Imagine someone asks you, “What is the most important fundraising campaign your organization regularly conducts?”
At first, you might think of a campaign for a specific program or your end-of-year giving campaign. But for many nonprofits, the most critical campaign they run each year is their annual fundraising campaign.
Your annual fundraising campaign, which raises money for your annual fund, is what allows your nonprofit to keep its doors open. The money in this fund covers your essential operational costs and can supplement ongoing campaigns.
But every year, you have to fill your annual fund again, which can be a challenge without a strong strategy.
In this post, we’ll walk through four tips for designing a strategy that will bring your supporters together to give to your annual fund:
- Understand the breakdown of annual giving.
- Set a realistic, flexible goal.
- Conduct a planning and feasibility study.
- Focus on building lasting relationships.
These tips will help you fine-tune your annual fundraising approach, but to truly take your annual fund strategy to the next level, consider working with a fundraising consultant. The right consultant can assess your current annual fund strategy and make recommendations tailored to your organization’s strengths and overarching goals.
Ready to improve how you raise money for your annual fund? Let’s begin!
1. Understand the breakdown of annual giving.
Similar to planning a large-scale campaign, building out your annual fund strategy first requires you to identify what types of gifts you need to solicit and from which supporters.
To get started, consider the typical breakdown of gifts to nonprofit annual fundraising campaigns:
- Major Gifts: Usually major supporters will supply 60% of your target annual fund amount. As you plan your annual fundraising campaign, you’ll likely want to re-evaluate what constitutes a major gift for your organization and then conduct prospect research to identify supporters that can supply those gifts.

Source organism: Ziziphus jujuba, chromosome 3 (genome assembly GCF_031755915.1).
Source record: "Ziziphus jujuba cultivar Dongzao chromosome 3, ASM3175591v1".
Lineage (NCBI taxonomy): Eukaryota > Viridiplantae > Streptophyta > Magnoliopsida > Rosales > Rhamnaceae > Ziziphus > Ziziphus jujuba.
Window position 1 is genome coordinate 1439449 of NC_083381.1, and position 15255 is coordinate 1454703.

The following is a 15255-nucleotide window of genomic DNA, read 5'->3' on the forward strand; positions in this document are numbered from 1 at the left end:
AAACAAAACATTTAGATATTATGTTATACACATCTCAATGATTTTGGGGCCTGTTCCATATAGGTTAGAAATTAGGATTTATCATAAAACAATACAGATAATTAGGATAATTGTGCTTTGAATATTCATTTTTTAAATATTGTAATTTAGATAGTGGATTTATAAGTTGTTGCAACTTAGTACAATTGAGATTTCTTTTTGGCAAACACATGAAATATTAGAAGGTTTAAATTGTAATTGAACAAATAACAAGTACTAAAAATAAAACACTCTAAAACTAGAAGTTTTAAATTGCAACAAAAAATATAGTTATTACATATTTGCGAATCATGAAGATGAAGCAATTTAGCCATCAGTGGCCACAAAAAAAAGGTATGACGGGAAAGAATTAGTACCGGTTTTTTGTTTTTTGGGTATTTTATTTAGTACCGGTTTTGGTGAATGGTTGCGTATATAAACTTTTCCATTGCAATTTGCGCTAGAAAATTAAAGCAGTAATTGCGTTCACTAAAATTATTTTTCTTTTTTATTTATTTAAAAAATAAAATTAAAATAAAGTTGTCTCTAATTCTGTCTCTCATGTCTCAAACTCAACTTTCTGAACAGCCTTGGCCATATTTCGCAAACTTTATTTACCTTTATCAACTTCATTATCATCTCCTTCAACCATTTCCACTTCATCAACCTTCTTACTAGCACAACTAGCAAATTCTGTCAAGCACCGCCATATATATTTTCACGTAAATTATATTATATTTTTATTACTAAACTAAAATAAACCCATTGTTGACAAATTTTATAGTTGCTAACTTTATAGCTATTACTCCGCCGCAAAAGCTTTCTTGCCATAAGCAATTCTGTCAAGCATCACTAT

- Mid-Range Gifts: Mid-range supporters will supply 15-25% of your target annual fund amount. This category of gifts can be your fall-back tier. For example, if a supporter declines to supply a major gift, it might be effective to ask them if they can give a mid-range gift instead.
- Lower-Level Gifts: Though this tier of giving will supply just 15-25% of your target annual fund amount, you’ll get the most gifts at this level (about 70% of your total annual fund gifts). For many supporters, giving to your annual fund will be their first time interacting with your organization, so ensure you have a strong follow-up strategy in place.
By understanding how annual giving typically breaks down, you can get creative with your appeals to make them more effective. For example, you might identify who your lower-level supporters are and then market easy mobile giving options to them, or encourage your mid-range supporters to boost their gifts’ impact by pursuing matching gift opportunities through their employers.